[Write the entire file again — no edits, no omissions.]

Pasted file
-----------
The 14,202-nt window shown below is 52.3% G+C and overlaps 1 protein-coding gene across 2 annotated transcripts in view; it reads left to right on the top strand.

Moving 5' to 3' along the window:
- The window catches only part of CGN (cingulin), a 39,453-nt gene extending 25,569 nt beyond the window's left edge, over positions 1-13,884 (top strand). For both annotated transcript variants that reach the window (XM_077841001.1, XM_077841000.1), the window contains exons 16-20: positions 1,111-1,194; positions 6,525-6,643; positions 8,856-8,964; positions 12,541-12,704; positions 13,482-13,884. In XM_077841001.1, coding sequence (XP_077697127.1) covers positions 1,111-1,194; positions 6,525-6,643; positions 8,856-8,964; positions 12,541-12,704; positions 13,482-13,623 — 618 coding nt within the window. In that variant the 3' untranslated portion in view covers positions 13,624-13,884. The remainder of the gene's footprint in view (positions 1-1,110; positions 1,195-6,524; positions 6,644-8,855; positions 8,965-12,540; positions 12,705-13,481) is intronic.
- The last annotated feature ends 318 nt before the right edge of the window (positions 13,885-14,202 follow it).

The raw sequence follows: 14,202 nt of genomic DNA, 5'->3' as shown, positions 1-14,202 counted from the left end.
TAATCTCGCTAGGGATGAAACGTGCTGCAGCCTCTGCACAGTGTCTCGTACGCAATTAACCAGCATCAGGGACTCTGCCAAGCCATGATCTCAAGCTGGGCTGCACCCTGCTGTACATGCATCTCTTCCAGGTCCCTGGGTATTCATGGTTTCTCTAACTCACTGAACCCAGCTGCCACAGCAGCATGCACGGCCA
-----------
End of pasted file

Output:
The 14,202-nt window shown below is 52.3% G+C and overlaps 1 protein-coding gene across 2 annotated transcripts in view; it reads left to right on the top strand.

Moving 5' to 3' along the window:
- The window catches only part of CGN (cingulin), a 39,453-nt gene extending 25,569 nt beyond the window's left edge, over positions 1-13,884 (top strand). For both annotated transcript variants that reach the window (XM_077841001.1, XM_077841000.1), the window contains exons 16-20: positions 1,111-1,194; positions 6,525-6,643; positions 8,856-8,964; positions 12,541-12,704; positions 13,482-13,884. In XM_077841001.1, coding sequence (XP_077697127.1) covers positions 1,111-1,194; positions 6,525-6,643; positions 8,856-8,964; positions 12,541-12,704; positions 13,482-13,623 — 618 coding nt within the window. In that variant the 3' untranslated portion in view covers positions 13,624-13,884. The remainder of the gene's footprint in view (positions 1-1,110; positions 1,195-6,524; positions 6,644-8,855; positions 8,965-12,540; positions 12,705-13,481) is intronic.
- The last annotated feature ends 318 nt before the right edge of the window (positions 13,885-14,202 follow it).

The raw sequence follows: 14,202 nt of genomic DNA, 5'->3' as shown, positions 1-14,202 counted from the left end.
TAATCTCGCTAGGGATGAAACGTGCTGCAGCCTCTGCACAGTGTCTCGTACGCAATTAACCAGCATCAGGGACTCTGCCAAGCCATGATCTCAAGCTGGGCTGCACCCTGCTGTACATGCATCTCTTCCAGGTCCCTGGGTATTCATGGTTTCTCTAACTCACTGAACCCAGCTGCCACAGCAGCATGCACGGCCA